People who lined up for meals recently at Cornerstone Baptist Church in blighted South Dallas had not been able to shower in a month and had no place to call their own while the city of Dallas is under a shelter-in-place order.
Moving through the line while keeping six feet apart, each received a hot meal from church volunteers wearing protective gear and then wandered back into unsanitary conditions on the streets.
“Our numbers have doubled within the last couple of weeks because a lot of places that were feeding are now shut down,” Cornerstone pastor Chris Simmons said. “Yesterday to be honest with you, with the homeless not taking a shower in almost a month … it just broke our hearts, so we’re trying to figure a way to be able to allow them to come in and take showers.”
Cornerstone serves the homeless six times each week, offering two meals each Sunday and daily meals every Tuesday, Wednesday, Thursday and Saturday. During the past week, Cornerstone served about 450 people at each meal. The church also operates a free laundromat as an essential service exempt from the Dallas County stay-at-home order, but the church’s clothing closet and twice-weekly showers are temporarily closed.
For the homeless population, Simmons surmises, the strain of the COVID-19 pandemic is life as usual.
“I think they feel like they live in danger every day of their lives,” Simmons said. “I think they’re concerned, but I think their daily life is a struggle like this. And I think what’s happened now is the whole world is realizing what they go through on a daily basis.”
Ten fellow churches in the Dallas Baptist Association (DBA) are partnering with Cornerstone to serve the homeless community during the COVID-19 pandemic, including Park Cities Baptist Church in Dallas. But the increased need among the homeless comes as Cornerstone’s financial receipts are down about 75%, Simmons said. In 2019, according to the Southern Baptist Convention Annual Church Profile, the congregation averaged 750 in Sunday worship from a membership of about 1,700.
With the church closed for congregational worship during the pandemic, worship services streamed on Facebook Live have attracted a larger audience, Simmons said, but he added that many members are elderly and not comfortable with online giving. Many Cornerstone members are employed in the service and retail jobs, and are taking a financial hit as their jobs are no longer available. Simmons thanks God that the church was prepared for a financial challenge such as this.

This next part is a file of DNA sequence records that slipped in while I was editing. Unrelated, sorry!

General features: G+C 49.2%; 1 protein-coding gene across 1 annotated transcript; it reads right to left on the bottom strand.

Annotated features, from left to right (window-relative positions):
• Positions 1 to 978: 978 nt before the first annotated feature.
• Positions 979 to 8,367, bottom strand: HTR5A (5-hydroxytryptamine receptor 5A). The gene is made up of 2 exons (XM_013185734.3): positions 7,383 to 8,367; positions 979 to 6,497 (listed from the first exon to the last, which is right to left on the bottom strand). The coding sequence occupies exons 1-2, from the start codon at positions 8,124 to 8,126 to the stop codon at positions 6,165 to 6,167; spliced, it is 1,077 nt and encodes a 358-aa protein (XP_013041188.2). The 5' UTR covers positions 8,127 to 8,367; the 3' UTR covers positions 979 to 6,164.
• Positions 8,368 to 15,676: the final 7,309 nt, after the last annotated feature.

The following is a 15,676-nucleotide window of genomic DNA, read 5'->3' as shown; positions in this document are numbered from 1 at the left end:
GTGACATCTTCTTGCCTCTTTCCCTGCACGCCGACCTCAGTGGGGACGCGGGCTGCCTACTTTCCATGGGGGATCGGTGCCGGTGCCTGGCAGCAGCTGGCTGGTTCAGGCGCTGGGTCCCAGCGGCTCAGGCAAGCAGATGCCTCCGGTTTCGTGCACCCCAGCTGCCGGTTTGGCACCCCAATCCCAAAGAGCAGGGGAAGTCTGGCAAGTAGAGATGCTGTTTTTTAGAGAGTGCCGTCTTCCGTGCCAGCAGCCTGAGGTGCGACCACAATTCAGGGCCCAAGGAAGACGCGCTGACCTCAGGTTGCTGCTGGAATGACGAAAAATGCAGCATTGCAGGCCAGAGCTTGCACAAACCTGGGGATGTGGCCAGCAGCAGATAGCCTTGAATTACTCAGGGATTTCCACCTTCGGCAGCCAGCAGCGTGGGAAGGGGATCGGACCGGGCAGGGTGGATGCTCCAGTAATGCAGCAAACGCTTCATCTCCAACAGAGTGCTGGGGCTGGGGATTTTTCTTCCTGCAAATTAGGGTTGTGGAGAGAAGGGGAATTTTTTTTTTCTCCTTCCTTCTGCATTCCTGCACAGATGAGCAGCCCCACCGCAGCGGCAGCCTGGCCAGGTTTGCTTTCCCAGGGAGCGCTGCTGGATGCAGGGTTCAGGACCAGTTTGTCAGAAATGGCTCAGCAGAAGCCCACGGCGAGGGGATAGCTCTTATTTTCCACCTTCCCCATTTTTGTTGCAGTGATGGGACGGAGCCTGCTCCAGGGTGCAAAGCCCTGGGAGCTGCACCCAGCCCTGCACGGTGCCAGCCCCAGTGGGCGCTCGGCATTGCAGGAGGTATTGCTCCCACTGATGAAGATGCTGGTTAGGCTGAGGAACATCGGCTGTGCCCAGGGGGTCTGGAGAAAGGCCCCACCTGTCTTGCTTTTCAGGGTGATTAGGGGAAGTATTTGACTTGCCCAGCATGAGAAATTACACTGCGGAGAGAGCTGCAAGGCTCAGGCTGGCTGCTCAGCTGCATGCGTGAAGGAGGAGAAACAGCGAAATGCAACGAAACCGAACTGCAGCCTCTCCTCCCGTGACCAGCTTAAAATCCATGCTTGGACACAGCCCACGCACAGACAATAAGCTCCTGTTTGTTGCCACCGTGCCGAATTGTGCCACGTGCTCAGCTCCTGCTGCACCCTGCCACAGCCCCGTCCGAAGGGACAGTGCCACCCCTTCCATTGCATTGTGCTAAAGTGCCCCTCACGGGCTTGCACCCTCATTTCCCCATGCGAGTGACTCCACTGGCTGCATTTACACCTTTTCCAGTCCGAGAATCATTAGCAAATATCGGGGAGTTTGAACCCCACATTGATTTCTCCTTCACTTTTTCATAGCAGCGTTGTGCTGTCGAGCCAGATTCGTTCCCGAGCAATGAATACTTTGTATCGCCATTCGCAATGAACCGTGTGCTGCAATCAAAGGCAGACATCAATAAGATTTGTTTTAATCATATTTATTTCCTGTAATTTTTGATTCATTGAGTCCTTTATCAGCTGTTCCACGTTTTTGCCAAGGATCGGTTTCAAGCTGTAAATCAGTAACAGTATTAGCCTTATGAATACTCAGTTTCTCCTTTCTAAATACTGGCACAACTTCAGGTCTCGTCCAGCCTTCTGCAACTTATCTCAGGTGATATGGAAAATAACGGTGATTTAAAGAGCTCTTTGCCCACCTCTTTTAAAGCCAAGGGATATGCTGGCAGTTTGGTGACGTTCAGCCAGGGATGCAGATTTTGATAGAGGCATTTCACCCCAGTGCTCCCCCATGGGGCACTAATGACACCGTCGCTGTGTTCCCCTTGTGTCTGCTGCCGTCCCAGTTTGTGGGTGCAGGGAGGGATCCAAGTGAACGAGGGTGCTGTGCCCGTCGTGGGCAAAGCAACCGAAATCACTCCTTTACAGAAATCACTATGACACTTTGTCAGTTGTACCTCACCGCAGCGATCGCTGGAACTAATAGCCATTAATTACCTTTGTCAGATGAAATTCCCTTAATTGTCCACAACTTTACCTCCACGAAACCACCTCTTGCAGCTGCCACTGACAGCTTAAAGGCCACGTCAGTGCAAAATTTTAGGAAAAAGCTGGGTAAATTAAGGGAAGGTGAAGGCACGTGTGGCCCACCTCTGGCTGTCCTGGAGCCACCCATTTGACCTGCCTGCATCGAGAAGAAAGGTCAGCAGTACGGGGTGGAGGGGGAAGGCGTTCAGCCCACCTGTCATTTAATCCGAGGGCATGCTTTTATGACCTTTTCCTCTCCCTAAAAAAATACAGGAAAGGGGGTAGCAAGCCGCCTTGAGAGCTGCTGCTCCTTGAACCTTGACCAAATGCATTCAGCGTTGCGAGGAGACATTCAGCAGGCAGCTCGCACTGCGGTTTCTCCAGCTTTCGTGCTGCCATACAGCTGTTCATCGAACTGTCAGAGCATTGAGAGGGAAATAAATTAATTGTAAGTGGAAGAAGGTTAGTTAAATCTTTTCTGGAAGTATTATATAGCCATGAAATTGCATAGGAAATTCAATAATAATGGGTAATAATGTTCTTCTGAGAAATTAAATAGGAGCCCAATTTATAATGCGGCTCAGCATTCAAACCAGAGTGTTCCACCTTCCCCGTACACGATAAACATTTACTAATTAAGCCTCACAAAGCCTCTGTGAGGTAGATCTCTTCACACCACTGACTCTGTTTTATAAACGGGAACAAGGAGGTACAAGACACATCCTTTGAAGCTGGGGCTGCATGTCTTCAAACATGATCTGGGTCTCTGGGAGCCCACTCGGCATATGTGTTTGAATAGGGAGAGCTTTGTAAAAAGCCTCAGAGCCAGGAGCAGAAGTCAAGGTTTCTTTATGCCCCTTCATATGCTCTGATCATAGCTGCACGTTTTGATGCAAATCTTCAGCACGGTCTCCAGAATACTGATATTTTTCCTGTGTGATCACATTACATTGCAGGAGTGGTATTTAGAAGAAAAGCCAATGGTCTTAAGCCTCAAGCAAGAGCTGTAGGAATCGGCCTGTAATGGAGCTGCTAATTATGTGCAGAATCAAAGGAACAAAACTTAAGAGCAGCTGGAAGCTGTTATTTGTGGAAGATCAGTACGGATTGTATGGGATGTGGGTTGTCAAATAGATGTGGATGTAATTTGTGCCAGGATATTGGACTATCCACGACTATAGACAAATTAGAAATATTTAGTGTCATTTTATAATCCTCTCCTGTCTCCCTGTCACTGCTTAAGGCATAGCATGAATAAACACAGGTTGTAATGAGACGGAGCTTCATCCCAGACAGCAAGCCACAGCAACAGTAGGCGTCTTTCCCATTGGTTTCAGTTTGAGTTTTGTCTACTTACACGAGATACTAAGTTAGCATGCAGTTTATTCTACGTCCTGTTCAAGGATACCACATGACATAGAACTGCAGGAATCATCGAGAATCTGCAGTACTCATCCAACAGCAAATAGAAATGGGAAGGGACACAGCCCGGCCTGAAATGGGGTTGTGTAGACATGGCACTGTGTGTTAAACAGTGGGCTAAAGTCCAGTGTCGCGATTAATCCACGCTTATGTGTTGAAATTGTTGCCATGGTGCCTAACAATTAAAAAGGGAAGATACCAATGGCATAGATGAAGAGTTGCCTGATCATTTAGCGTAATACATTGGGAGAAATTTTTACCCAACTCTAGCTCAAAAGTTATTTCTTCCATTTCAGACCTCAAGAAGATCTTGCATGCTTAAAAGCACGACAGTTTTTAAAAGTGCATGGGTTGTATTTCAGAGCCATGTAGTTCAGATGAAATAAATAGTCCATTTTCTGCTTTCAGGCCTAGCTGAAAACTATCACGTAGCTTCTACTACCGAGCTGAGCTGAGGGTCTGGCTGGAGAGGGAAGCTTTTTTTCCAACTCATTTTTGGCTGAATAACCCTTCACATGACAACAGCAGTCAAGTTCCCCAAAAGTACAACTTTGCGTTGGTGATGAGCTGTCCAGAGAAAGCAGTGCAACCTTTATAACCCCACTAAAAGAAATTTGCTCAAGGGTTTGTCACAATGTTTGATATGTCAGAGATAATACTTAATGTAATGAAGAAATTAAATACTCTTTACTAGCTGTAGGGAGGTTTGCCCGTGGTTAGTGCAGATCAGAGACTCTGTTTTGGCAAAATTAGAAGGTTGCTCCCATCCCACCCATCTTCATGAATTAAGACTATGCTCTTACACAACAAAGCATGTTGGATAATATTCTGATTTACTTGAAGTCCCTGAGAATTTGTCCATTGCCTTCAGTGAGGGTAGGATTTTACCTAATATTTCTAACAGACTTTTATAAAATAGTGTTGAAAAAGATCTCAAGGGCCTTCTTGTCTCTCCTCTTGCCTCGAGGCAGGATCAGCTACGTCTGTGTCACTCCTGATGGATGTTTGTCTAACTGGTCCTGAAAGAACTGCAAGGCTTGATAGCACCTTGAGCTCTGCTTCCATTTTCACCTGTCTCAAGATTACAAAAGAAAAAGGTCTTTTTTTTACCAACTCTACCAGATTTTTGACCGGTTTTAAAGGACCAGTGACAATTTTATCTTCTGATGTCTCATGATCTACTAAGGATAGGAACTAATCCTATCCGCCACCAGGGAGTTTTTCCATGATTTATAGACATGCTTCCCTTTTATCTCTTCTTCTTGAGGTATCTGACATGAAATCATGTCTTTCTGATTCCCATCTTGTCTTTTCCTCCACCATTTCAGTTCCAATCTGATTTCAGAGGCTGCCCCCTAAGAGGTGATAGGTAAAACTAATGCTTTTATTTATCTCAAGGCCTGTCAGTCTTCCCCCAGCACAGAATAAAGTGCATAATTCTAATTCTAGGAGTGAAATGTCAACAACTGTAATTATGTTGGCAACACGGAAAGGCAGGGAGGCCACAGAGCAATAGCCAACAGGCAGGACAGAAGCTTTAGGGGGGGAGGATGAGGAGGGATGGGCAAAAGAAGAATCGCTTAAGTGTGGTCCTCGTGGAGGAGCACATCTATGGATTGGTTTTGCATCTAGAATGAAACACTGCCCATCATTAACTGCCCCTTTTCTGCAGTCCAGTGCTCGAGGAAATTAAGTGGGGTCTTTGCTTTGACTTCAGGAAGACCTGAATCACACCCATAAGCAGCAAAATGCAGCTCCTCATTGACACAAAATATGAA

“Praise the Lord, thankfully, I was around in ’08 when … we went through the recession,” Simmons said, “and was determined that if we ever go through [an event] like that again, we wanted to make sure we had savings. And so we have always tried to be very frugal in our expenses. We’ve had to dip into savings, but thankful we had savings to dip into.
“Now, if it goes a lot longer, then we might feel the crunch of that.”
Simmons said he wasn’t familiar with the details of the CARES Act stimulus bill, passed last week by Congress, but was looking into the opportunities provided by the legislation to relieve financial pressure on churches and other faith-based nonprofits.
Park Cities Baptist Church is assisting Cornerstone by providing hot meals on Thursdays from a barbecue restaurant owned by a Park Cities member, Park Cities missions pastor Damon Berry said. Beginning April 7, Berry said, the church will begin offering sack lunches each Tuesday.
“It’s become harder for homeless people to find the resources they need, harder for homeless ministries to get the resources they provide,” Berry said, “because their supply chains are limited from what they normally have. … Since stores are selling more of their products, less is going to nonprofits that would normally distribute that.”
Homeless shelters have smaller capacities because of social distancing guidelines, and the Kay Bailey Hutchison Convention Center of Dallas (KBHCCD) is housing overflow at night. Homeless persons must leave the center each day, returning at night. Many sleep in tents, cars or vacant buildings, Simmons said.
Of some 25,000 homeless people in Texas, about 4,500 of them live in Dallas and about 1,600 are considered unsheltered, the Metro Dallas Homeless Alliance said in March, based on numbers gathered in January. The 500,000 homeless people in the U.S. are among the most vulnerable as the COVID-19 death toll rises.
The virus has killed about 6,700 in the U.S. out of about 267,000 infected, Johns Hopkins Coronavirus Resource Center reported. In Texas, COVID-19 has infected about 5,500 and killed nearly 100. Dallas’ death toll is approaching 20.
(EDITOR’S NOTE – Diana Chandler is Baptist Press’ general assignment writer/editor.)